Just got back from the first LobbyCon in San Francisco, thanks to Eric Rice for taking the initiative and getting everyone together. I personally had a really good time. I think it was very successful at recreating exactly what goes on in the lobby of tech confs. There was lots of geeky talk going on, I got to meet some people I know of from their online presence, and ran into some people who I don’t normally get a chance to talk to. Apparently Jonas was there for a while, but really didn’t like the venue so he took off. That’s unfortunate, I would have liked to get a chance to talk to him. But that’s what happens when you try to do something different. If you’re doing it right, you should get a reaction. Hopefully there are a bunch of positives, but unfortunately there will be negatives as well. The important factor is that there is something polarizing and not just a lukewarm mix meant to please the widest audience possible.
In that respect I think it was a success. I’ve gone to a bunch of different Meetup events around the area, the Weblogger Meetups in particular. And for some of them I managed to get a decent group to attend, though the only really large scale one was due to Shellen dragging a decent number of the Blogger crew out with him. But once I stopped personally beating the bushes to bring people out no one showed up at all, and that was really lame. So I started going to organized confs and events around the area, but that gets to be a pretty expensive habit. Most of the low key local events attract a lot of the same audience each time however. And the really interesting part is running into new people, which happens mostly at the confs, and those do tend to really suck cash. I figured there had to be some alternative.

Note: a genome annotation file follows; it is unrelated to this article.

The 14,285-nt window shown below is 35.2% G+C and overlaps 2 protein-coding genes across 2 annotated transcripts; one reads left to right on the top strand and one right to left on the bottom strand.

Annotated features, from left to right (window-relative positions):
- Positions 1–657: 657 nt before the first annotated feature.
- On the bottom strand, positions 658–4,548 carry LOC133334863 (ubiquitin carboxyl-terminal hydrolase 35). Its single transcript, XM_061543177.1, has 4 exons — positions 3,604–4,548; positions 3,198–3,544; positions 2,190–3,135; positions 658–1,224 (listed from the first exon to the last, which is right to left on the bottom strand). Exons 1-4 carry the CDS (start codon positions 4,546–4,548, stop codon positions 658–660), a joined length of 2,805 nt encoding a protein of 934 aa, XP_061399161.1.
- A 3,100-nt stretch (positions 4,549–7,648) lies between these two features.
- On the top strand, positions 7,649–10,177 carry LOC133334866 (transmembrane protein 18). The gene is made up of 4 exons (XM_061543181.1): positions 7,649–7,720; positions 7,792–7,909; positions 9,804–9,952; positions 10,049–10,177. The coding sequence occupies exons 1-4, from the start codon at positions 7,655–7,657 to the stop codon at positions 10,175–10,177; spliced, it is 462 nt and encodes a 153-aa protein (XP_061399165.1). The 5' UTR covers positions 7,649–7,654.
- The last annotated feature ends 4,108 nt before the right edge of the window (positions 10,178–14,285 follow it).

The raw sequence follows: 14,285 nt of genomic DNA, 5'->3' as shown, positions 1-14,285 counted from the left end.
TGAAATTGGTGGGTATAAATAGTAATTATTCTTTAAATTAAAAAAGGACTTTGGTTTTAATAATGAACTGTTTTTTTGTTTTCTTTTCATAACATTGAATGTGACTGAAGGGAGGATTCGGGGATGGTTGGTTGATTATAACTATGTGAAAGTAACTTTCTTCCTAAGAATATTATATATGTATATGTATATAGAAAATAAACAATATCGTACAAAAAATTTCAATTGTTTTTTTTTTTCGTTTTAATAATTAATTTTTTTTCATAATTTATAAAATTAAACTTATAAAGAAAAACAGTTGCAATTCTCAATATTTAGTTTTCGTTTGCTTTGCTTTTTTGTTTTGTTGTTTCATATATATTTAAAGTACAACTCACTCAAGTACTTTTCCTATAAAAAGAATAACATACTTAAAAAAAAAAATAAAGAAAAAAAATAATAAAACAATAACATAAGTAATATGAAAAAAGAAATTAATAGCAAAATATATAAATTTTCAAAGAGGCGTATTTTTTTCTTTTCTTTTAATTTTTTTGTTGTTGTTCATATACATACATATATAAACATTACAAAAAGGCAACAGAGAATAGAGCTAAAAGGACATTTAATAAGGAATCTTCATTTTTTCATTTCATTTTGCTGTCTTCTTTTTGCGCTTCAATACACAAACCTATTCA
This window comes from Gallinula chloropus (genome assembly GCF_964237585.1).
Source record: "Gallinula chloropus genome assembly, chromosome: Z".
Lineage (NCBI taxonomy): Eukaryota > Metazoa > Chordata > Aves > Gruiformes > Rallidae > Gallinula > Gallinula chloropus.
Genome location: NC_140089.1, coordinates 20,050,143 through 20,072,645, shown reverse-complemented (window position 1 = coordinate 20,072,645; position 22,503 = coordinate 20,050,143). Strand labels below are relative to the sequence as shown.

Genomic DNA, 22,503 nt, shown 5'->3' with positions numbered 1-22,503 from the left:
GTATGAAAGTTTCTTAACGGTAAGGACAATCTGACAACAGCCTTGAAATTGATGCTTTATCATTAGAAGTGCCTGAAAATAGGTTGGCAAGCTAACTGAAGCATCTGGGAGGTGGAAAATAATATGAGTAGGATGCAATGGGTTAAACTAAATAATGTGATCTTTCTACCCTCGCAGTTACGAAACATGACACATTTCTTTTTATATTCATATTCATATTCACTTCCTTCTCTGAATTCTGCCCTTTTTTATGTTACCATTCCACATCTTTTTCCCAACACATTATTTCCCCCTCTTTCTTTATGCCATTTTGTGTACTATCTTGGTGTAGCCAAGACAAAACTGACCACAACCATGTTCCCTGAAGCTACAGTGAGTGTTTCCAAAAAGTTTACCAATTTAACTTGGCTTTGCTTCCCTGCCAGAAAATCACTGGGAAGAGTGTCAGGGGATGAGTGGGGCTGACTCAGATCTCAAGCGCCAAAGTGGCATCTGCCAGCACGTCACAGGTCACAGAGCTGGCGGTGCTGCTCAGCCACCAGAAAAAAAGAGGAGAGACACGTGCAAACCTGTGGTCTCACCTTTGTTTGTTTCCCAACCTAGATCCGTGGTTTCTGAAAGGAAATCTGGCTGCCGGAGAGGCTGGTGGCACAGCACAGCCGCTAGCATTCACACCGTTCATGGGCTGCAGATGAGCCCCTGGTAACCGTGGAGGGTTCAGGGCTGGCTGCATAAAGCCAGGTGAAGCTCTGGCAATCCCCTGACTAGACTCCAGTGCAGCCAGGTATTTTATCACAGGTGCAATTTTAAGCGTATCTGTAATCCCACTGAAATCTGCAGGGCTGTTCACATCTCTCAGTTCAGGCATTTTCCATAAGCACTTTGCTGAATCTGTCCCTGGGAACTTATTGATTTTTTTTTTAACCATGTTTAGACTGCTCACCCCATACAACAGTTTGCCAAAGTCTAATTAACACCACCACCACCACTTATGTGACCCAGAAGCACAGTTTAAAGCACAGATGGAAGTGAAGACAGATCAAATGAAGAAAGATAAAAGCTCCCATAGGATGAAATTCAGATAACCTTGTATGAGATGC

Most of the social tools we’re using these days do a great job of facilitating conversation and making space elastic. Given that I think there is a place for events like this. Events that aren’t normally scheduled meetings on a given topic, but more someone just deciding to plant a flag in a random lobby and declaring it a discussion point. It might help to keep the events fresh and the participants from getting bored, allows the fringe events to take place (instead of getting subsumed by the majority vote for a different topic or venue), and hopefully will result in involving people who wouldn’t normally be willing or able to get involved. These might not actually be LobbyCons at all, but just the reintroduction of a normal healthy social life to those of us who spend way too much time sitting in front of a monitor. Sure, the organization is a bit more strongly electronically mediated (well, not when compared to Japanese teens organizing an adhoc social event) and includes a bit more WiFi while it’s actually going on. But essentially it’s meeting down at the neighborhood pub to shoot the shit over a few drinks. Our neighborhood is larger, but the fluidity of the activity should be the same.